Sunday, August 23, 2009

Summer 2k9: Movies

Being "productive" connotes that one actually produces and advancement in their lives; from nothing (or stagnation), desire is borne anew to seek greener pastures, be those personally or professionally.

Yeah, I have not been productive this summer...

Instead, I have decided to try and sift through things that I think I may have learned along the way in swelter of 2k9.

Today, I will try to bring together what I have gathered about this summer's movie season.

Movie Sequels

Whatever collateral good will the movie industry earned last summer with The Dark Knight was generally destroyed this year thanks to bigger and dumber sequels. The marquis names: Transformers: Revenge of the Fallen and Wolverine.
  • Wolverine opened up the summer, and really the only thing it successfully accomplished was to lower my expectations for the rest of the season's fair. The peaks of coolness that the character reached in X2 - you know, the guy with shank-hands that would go into a rage and skewer people to refrigerators - yeah, that Wolverine has sadly been replaced by a nonsensical Wolverine, or rather Hugh Jackman posing as a Canadian mutant that fights in U.S. (?) wars while mostly appearing in a lumberjack outfit and falling in love with some chick who tells him he is a Wolverine because of her weird Eskimo religion thingy. Also, in a scene vaguely reminiscent of the Austin Powers parody of a Tom Cruise action-fest where Powers' somersaults over a helicopter with two machine guns, Wolverine literally does the same thing, except this time from a motorcycle. In the ultimate fuck-you to our intelligence, the producers even went so far as to give Wolverine amnesia at then end; so really the whole movie is basically worthless. I can't wait until he shanks the statue of liberty. Oh wait...
  • Transformers 2 - where do I begin? You know I am down with Megan Fox money shots as much as any guy, but that's not why I want to go see a live-action Transformers movie. I also don't go for the mini-Decepticons firing from their cock-lasers or the pop-culture laden characteristics or references (often racist stereotypes) that make up the Autobot's character-group; the prime example of the pop-culture-bot gone terrible wrong are twin robots that are lazy, illiterate, homophobic, have big ears and gold teeth, and speak "urban," and - what's that you say? - they share as much screen time as Bumblebee and Optimus Prime? SOLD! No, What I go into Transformers expecting is robots beating the shit out of each other the whole damn time in creative ways. Sadly, there are three great actions scenes in this movie, placed (probably deliberately) an hour apart in this three-hour bloated teenage-boy wet dream. What makes up the rest of the movie: Shia LeBouf screaming and robots humping Megan Fox.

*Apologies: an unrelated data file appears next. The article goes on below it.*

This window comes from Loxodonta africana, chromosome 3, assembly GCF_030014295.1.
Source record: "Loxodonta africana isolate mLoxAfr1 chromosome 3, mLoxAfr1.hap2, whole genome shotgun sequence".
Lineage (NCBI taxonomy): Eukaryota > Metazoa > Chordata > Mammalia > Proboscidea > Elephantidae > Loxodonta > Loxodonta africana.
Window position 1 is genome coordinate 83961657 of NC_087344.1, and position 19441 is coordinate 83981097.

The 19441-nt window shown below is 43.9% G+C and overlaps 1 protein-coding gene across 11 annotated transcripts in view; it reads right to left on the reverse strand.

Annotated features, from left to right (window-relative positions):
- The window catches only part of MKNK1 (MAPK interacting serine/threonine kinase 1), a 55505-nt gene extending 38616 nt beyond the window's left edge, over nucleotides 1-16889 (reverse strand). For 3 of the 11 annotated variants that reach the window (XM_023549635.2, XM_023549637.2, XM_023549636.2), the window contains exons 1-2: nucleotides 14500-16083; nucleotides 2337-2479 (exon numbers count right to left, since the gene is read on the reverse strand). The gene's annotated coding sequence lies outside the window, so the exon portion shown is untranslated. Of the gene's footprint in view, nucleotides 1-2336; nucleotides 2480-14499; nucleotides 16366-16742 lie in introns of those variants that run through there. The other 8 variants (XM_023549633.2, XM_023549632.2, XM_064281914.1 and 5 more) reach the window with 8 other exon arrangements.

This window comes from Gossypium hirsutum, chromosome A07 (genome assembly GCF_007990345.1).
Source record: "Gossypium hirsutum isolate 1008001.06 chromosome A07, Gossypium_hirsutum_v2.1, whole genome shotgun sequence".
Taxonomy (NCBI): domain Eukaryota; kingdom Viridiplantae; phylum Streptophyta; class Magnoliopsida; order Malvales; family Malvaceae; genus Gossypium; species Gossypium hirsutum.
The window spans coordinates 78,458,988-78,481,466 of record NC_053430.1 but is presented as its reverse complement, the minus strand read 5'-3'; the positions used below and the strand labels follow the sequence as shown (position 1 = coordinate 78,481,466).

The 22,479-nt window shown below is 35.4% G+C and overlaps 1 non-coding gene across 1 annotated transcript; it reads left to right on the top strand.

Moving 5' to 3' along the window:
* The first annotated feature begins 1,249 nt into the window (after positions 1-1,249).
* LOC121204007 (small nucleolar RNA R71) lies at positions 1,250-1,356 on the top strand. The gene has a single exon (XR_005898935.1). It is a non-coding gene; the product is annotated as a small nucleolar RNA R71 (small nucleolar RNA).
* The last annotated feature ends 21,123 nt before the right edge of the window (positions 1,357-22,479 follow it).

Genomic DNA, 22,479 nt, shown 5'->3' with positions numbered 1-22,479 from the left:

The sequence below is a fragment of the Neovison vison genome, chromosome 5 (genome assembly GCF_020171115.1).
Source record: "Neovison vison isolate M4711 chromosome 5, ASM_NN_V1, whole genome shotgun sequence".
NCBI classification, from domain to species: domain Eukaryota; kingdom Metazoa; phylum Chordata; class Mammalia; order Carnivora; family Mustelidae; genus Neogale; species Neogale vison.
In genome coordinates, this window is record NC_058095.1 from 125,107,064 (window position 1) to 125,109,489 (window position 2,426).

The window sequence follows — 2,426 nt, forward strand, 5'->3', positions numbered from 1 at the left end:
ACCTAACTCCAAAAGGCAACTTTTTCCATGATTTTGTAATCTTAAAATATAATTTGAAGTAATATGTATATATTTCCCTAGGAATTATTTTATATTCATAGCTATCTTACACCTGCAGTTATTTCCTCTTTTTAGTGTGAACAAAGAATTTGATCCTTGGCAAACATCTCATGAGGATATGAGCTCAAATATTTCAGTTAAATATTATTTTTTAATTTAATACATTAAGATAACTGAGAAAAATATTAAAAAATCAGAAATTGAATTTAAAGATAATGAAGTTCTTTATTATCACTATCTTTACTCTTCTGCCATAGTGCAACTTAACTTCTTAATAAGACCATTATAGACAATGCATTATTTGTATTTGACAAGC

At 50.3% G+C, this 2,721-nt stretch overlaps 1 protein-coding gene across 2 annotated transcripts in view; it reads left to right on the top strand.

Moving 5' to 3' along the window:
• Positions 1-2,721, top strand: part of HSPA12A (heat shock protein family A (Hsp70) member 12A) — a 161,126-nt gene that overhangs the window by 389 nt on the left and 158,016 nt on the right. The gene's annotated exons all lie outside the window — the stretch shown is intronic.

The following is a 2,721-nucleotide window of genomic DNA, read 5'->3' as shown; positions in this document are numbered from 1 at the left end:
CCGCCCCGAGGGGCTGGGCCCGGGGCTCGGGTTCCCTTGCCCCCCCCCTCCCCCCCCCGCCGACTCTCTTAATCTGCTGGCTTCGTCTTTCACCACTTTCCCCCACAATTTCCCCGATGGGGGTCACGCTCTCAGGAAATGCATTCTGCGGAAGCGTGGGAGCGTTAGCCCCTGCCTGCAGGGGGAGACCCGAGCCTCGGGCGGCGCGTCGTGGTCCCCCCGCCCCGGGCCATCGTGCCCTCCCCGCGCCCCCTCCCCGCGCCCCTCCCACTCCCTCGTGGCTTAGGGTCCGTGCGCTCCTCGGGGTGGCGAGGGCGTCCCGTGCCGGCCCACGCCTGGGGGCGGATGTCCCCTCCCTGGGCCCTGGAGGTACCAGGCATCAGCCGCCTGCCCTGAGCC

Both of these movies are prime examples of producers and directors not giving two shits about the property. One would think that if you tried to make a film in a potential series that took the franchise to new and original heights, in the long run you would make more money from the critical and financial success. Maybe it was the economy, but these movies represent a half-assed attempt to make serious bank on all the cross-promotion and toys and leave me really with nothing but the expectations that came before. Oh and a really great Linkin Park song (fail).

The Answer
If I had to sit down and choose, my three movies of the summer:
  1. District 9
  2. Star Trek
  3. Inglourious Basterds
I won't talk too much about D9 and IB because they are both out now, late in the summer. I believe the key as to why the two movies are destined for greatness is that the two movies are strikingly original properties (even though Basterds shares a name with a previous movie) that respect the viewer and the power of cinema to take its audiences on a ride that is often full of unexpected turns. Where Basterds is fueled by the methodical wit and unpredictability of its characters and their cartoon-ish acts of violence, District 9 is a deep Sci-Fi apartheid allegory that builds tension slowly, often thanks to a mostly westernized unease about seeing the horrors of the third-world play out.

Star Trek at number 2? It's not an original property, and because of its lore can really be considered a sequel. However, I give props to ST because it pulled off (like Batman Begins) the difficult task of being an origin story that is also a damn good movie on its own. By loosely staying true to the established canon in creative ways, the movie and its characters were unfettered from many preconceived notions on how events, and people, should play out. What results is a movie that is intelligent, witty, and one of the most beautifully shot sci-fi action movies in years. Unlike Wolverine and Transformers, Star Trek was taken seriously and with tremendous care to make it a great movie as well as perhaps the second best Star Trek movie. As a result, I am genuinely excited to see a what comes next in the franchise.

That's really everything that resonated with me this summer. Other than Avatar, this is going to be pretty bleak for awhile.

Up next...the horrors of Schlitterbahn

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